Please use this identifier to cite or link to this item:
|Other Titles: ||Application of Conflict Clauses under the WTO Agreements|
|Issue Date: ||2016-05-20 11:17:26 (UTC+8)|
In the case of U.S. upland cotton initiated by Brazil to argue that certain U.S. subsidies for the domestic production of upland cotton, the Appellate Body upheld the Panel’s findings that Step 2 payments to domestic users of U.S. upland cotton were subsidies contingent on the use of domestic over imported goods that were inconsistent with Articles 3.1(b) and 3.2 of the SCM Agreement. The United State argued that Step 2 payments were better characterized as part of its amber box domestic support program and were subject to “reduction commitment” under Article 6 of the Agriculture Agreement. According to the preamble of Article 3.1 of the SCM Agreement and Article 21.1 of the Agriculture Agreement, the latter should prevail over the Articles of the SCM Agreement. The Panel rejected this argument, stating that no conflict existed between the two provisions unless they contained mutually exclusive obligations. The narrow definition of conflict will lead to an unanticipated outcome should it be applied to the export subsidies for agricultural products. The core and important questions are what the definition of the conflict is and what kinds of relationship between the provisions of the WTO Agreements are accumulative and exclusive. This article attempts to make a description of the conflict clauses inserted in the WTO Agreements and discuss the related problems that arise from their application.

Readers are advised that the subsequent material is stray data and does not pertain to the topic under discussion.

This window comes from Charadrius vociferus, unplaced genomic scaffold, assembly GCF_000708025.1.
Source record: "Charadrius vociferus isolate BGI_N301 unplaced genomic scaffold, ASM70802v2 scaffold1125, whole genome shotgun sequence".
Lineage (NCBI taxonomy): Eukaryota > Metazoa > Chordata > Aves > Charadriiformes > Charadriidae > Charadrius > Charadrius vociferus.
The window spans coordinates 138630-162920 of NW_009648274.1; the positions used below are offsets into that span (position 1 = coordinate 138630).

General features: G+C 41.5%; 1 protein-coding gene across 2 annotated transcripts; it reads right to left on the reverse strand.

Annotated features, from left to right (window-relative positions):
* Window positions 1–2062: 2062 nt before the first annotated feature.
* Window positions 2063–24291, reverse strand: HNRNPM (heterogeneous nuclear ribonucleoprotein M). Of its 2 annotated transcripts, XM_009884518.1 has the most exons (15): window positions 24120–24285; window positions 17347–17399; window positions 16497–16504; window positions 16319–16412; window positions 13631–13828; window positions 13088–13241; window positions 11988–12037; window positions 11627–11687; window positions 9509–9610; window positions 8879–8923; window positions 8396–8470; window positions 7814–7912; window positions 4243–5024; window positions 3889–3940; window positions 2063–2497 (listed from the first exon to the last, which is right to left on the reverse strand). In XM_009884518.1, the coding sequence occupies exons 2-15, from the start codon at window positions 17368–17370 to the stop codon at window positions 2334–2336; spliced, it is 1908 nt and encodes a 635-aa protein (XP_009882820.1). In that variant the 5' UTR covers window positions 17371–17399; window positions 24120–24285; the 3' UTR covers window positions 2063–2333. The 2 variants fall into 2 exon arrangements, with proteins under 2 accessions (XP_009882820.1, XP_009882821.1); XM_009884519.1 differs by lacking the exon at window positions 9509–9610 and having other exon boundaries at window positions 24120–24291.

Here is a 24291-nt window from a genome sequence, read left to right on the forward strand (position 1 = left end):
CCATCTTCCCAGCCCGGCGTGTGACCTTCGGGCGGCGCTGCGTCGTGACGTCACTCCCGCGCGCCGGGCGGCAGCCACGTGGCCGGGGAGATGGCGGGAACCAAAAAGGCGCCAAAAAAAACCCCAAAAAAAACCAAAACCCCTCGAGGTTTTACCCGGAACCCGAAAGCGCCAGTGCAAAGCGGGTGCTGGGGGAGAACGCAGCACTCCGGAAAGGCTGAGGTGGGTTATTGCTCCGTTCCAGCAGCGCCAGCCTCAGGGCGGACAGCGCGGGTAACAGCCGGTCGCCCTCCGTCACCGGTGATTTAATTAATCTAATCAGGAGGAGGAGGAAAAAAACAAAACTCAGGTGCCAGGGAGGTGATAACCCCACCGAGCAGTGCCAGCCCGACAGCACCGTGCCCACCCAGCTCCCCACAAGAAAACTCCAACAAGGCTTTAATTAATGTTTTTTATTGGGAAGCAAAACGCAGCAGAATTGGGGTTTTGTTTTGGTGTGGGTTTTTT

|Relation: ||法學評論, 105, 217-270|
|Data Type: ||article|
|Appears in Collections:||[法學評論 TSSCI] 期刊論文|
Files in This Item:
All items in 學術集成 are protected by copyright, with all rights reserved.